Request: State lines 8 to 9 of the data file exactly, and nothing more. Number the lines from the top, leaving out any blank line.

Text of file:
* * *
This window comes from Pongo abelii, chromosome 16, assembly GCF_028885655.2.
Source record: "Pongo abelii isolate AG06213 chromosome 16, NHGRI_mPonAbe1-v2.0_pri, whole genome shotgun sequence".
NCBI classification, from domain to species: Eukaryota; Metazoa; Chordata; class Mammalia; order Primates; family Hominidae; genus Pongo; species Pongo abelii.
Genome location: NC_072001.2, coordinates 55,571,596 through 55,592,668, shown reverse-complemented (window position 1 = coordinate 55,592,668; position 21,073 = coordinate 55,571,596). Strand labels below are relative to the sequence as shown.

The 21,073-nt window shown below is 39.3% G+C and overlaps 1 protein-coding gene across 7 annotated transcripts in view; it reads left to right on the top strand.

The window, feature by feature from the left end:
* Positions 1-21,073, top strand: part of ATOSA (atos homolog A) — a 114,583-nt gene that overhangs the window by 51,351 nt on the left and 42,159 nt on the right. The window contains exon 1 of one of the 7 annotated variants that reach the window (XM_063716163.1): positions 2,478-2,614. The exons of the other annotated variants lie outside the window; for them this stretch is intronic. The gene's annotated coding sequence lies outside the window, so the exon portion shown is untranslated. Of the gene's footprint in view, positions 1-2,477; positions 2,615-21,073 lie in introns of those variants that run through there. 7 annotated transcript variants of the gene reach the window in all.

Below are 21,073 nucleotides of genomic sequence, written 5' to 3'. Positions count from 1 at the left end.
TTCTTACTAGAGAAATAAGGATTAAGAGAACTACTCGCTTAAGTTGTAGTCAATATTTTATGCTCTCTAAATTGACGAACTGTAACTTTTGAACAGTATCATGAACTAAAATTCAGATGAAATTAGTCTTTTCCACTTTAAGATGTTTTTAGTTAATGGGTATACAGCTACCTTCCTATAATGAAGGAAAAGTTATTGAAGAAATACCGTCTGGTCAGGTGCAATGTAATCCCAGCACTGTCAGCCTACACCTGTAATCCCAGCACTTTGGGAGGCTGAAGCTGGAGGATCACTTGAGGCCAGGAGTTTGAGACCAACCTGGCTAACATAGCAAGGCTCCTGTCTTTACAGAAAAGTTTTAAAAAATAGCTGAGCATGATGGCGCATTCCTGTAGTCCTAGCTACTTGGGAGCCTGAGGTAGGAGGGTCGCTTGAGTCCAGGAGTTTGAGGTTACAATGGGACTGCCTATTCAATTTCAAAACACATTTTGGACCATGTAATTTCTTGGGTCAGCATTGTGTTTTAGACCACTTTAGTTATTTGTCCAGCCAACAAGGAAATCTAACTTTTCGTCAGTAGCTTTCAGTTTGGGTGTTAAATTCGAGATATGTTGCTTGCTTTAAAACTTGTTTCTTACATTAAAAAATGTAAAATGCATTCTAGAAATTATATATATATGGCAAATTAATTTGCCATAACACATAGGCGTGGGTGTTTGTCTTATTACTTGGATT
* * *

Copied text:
Below are 21,073 nucleotides of genomic sequence, written 5' to 3'. Positions count from 1 at the left end.
TTCTTACTAGAGAAATAAGGATTAAGAGAACTACTCGCTTAAGTTGTAGTCAATATTTTATGCTCTCTAAATTGACGAACTGTAACTTTTGAACAGTATCATGAACTAAAATTCAGATGAAATTAGTCTTTTCCACTTTAAGATGTTTTTAGTTAATGGGTATACAGCTACCTTCCTATAATGAAGGAAAAGTTATTGAAGAAATACCGTCTGGTCAGGTGCAATGTAATCCCAGCACTGTCAGCCTACACCTGTAATCCCAGCACTTTGGGAGGCTGAAGCTGGAGGATCACTTGAGGCCAGGAGTTTGAGACCAACCTGGCTAACATAGCAAGGCTCCTGTCTTTACAGAAAAGTTTTAAAAAATAGCTGAGCATGATGGCGCATTCCTGTAGTCCTAGCTACTTGGGAGCCTGAGGTAGGAGGGTCGCTTGAGTCCAGGAGTTTGAGGTTACAATGGGACTGCCTATTCAATTTCAAAACACATTTTGGACCATGTAATTTCTTGGGTCAGCATTGTGTTTTAGACCACTTTAGTTATTTGTCCAGCCAACAAGGAAATCTAACTTTTCGTCAGTAGCTTTCAGTTTGGGTGTTAAATTCGAGATATGTTGCTTGCTTTAAAACTTGTTTCTTACATTAAAAAATGTAAAATGCATTCTAGAAATTATATATATATGGCAAATTAATTTGCCATAACACATAGGCGTGGGTGTTTGTCTTATTACTTGGATT